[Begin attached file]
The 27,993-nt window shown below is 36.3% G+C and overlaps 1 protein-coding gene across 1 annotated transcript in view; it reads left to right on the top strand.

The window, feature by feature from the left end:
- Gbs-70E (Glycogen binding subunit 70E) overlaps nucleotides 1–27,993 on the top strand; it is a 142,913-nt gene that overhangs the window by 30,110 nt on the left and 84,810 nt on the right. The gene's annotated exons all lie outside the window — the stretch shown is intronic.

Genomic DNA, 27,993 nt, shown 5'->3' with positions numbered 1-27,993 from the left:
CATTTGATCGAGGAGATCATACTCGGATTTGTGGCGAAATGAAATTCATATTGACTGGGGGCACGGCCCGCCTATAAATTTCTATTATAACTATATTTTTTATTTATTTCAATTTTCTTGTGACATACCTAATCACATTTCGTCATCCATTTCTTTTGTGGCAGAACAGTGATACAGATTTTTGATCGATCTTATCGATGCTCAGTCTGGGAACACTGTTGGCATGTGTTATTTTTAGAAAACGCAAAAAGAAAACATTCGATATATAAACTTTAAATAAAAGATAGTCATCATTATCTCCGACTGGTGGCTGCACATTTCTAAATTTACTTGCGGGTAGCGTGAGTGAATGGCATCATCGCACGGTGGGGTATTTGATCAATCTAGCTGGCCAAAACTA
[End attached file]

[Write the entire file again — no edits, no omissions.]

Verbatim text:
The 27,993-nt window shown below is 36.3% G+C and overlaps 1 protein-coding gene across 1 annotated transcript in view; it reads left to right on the top strand.

The window, feature by feature from the left end:
- Gbs-70E (Glycogen binding subunit 70E) overlaps nucleotides 1–27,993 on the top strand; it is a 142,913-nt gene that overhangs the window by 30,110 nt on the left and 84,810 nt on the right. The gene's annotated exons all lie outside the window — the stretch shown is intronic.

Genomic DNA, 27,993 nt, shown 5'->3' with positions numbered 1-27,993 from the left:
CATTTGATCGAGGAGATCATACTCGGATTTGTGGCGAAATGAAATTCATATTGACTGGGGGCACGGCCCGCCTATAAATTTCTATTATAACTATATTTTTTATTTATTTCAATTTTCTTGTGACATACCTAATCACATTTCGTCATCCATTTCTTTTGTGGCAGAACAGTGATACAGATTTTTGATCGATCTTATCGATGCTCAGTCTGGGAACACTGTTGGCATGTGTTATTTTTAGAAAACGCAAAAAGAAAACATTCGATATATAAACTTTAAATAAAAGATAGTCATCATTATCTCCGACTGGTGGCTGCACATTTCTAAATTTACTTGCGGGTAGCGTGAGTGAATGGCATCATCGCACGGTGGGGTATTTGATCAATCTAGCTGGCCAAAACTA